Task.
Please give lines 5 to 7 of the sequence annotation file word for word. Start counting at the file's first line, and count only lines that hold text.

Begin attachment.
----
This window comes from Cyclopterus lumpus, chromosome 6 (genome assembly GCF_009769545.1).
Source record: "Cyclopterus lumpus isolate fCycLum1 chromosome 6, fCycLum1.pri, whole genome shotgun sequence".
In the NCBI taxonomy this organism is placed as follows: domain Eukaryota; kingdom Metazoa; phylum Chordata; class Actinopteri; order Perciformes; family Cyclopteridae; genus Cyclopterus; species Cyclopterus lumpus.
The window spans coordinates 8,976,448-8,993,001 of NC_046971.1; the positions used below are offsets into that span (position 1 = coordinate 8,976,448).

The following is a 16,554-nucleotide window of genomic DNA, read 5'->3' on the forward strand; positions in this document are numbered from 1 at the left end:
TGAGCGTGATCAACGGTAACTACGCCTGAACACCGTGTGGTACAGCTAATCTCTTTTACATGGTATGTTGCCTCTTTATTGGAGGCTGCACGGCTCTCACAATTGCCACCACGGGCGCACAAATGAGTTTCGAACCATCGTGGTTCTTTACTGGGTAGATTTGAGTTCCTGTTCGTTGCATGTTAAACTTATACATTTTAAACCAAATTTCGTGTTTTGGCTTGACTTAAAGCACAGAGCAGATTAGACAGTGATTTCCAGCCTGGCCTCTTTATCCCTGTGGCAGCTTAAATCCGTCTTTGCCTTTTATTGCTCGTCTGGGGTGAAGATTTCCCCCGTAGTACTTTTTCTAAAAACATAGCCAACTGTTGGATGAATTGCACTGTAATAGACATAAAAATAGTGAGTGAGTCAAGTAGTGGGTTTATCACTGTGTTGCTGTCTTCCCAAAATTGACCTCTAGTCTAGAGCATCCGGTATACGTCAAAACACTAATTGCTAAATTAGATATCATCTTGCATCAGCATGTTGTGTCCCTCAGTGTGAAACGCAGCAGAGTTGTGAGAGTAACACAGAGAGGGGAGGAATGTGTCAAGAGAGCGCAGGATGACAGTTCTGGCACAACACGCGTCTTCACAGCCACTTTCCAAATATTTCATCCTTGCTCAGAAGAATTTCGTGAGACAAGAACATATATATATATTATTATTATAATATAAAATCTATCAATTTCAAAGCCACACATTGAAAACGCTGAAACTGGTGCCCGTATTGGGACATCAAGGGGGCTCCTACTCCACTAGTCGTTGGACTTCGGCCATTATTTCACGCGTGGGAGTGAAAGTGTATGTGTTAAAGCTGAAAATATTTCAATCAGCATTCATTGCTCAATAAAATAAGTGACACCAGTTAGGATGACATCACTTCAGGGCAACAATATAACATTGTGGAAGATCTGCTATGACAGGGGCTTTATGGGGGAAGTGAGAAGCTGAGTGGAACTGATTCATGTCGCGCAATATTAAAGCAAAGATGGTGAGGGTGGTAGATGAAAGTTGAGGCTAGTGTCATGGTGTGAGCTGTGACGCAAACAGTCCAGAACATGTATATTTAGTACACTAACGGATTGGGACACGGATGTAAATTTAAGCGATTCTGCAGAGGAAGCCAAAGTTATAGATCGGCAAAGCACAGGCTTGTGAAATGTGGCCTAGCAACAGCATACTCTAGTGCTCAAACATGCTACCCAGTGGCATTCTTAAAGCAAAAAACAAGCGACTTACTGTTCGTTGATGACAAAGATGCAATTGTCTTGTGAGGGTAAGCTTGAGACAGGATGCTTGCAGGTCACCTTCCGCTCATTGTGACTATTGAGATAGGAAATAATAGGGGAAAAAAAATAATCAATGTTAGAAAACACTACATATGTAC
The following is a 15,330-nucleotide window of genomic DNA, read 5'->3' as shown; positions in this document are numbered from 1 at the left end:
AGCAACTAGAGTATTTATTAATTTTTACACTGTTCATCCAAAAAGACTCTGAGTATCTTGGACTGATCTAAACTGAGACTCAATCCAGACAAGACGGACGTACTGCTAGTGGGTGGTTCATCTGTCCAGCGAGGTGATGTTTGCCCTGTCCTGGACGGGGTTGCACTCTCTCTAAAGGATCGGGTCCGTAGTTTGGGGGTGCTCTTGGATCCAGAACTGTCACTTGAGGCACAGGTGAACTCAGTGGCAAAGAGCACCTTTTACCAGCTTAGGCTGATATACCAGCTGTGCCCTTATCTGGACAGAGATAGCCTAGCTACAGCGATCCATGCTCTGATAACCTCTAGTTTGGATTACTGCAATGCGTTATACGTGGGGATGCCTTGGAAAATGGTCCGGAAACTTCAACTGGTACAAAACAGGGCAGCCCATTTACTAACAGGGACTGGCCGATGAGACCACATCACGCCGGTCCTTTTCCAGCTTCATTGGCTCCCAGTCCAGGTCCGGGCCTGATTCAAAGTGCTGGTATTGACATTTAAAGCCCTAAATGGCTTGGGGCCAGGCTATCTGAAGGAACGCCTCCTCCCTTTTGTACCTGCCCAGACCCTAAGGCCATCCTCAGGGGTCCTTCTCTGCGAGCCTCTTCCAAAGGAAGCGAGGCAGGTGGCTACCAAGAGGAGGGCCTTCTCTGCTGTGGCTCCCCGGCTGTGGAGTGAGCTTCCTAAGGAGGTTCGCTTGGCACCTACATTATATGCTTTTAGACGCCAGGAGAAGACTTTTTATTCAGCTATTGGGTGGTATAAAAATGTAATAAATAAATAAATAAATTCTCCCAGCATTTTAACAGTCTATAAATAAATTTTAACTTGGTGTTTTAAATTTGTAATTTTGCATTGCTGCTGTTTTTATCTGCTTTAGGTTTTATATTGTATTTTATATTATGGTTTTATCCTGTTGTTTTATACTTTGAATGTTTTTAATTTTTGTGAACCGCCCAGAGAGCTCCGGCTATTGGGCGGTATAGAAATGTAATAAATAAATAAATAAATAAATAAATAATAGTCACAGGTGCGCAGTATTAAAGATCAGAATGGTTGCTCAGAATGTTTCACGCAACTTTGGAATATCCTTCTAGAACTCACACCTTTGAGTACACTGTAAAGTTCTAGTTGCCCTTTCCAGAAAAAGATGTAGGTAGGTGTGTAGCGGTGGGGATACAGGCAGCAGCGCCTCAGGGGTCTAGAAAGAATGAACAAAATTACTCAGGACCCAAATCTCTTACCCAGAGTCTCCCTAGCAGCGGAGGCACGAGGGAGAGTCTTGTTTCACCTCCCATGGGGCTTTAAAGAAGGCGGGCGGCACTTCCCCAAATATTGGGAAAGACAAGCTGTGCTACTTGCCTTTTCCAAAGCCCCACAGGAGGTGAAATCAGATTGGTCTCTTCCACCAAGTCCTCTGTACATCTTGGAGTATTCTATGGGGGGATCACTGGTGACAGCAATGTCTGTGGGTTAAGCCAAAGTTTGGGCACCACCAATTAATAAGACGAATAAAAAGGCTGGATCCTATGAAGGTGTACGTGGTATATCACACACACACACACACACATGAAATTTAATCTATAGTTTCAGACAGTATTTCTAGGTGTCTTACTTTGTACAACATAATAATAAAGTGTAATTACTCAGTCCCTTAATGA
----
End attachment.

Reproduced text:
The following is a 16,554-nucleotide window of genomic DNA, read 5'->3' on the forward strand; positions in this document are numbered from 1 at the left end:
TGAGCGTGATCAACGGTAACTACGCCTGAACACCGTGTGGTACAGCTAATCTCTTTTACATGGTATGTTGCCTCTTTATTGGAGGCTGCACGGCTCTCACAATTGCCACCACGGGCGCACAAATGAGTTTCGAACCATCGTGGTTCTTTACTGGGTAGATTTGAGTTCCTGTTCGTTGCATGTTAAACTTATACATTTTAAACCAAATTTCGTGTTTTGGCTTGACTTAAAGCACAGAGCAGATTAGACAGTGATTTCCAGCCTGGCCTCTTTATCCCTGTGGCAGCTTAAATCCGTCTTTGCCTTTTATTGCTCGTCTGGGGTGAAGATTTCCCCCGTAGTACTTTTTCTAAAAACATAGCCAACTGTTGGATGAATTGCACTGTAATAGACATAAAAATAGTGAGTGAGTCAAGTAGTGGGTTTATCACTGTGTTGCTGTCTTCCCAAAATTGACCTCTAGTCTAGAGCATCCGGTATACGTCAAAACACTAATTGCTAAATTAGATATCATCTTGCATCAGCATGTTGTGTCCCTCAGTGTGAAACGCAGCAGAGTTGTGAGAGTAACACAGAGAGGGGAGGAATGTGTCAAGAGAGCGCAGGATGACAGTTCTGGCACAACACGCGTCTTCACAGCCACTTTCCAAATATTTCATCCTTGCTCAGAAGAATTTCGTGAGACAAGAACATATATATATATTATTATTATAATATAAAATCTATCAATTTCAAAGCCACACATTGAAAACGCTGAAACTGGTGCCCGTATTGGGACATCAAGGGGGCTCCTACTCCACTAGTCGTTGGACTTCGGCCATTATTTCACGCGTGGGAGTGAAAGTGTATGTGTTAAAGCTGAAAATATTTCAATCAGCATTCATTGCTCAATAAAATAAGTGACACCAGTTAGGATGACATCACTTCAGGGCAACAATATAACATTGTGGAAGATCTGCTATGACAGGGGCTTTATGGGGGAAGTGAGAAGCTGAGTGGAACTGATTCATGTCGCGCAATATTAAAGCAAAGATGGTGAGGGTGGTAGATGAAAGTTGAGGCTAGTGTCATGGTGTGAGCTGTGACGCAAACAGTCCAGAACATGTATATTTAGTACACTAACGGATTGGGACACGGATGTAAATTTAAGCGATTCTGCAGAGGAAGCCAAAGTTATAGATCGGCAAAGCACAGGCTTGTGAAATGTGGCCTAGCAACAGCATACTCTAGTGCTCAAACATGCTACCCAGTGGCATTCTTAAAGCAAAAAACAAGCGACTTACTGTTCGTTGATGACAAAGATGCAATTGTCTTGTGAGGGTAAGCTTGAGACAGGATGCTTGCAGGTCACCTTCCGCTCATTGTGACTATTGAGATAGGAAATAATAGGGGAAAAAAAATAATCAATGTTAGAAAACACTACATATGTAC
The following is a 15,330-nucleotide window of genomic DNA, read 5'->3' as shown; positions in this document are numbered from 1 at the left end: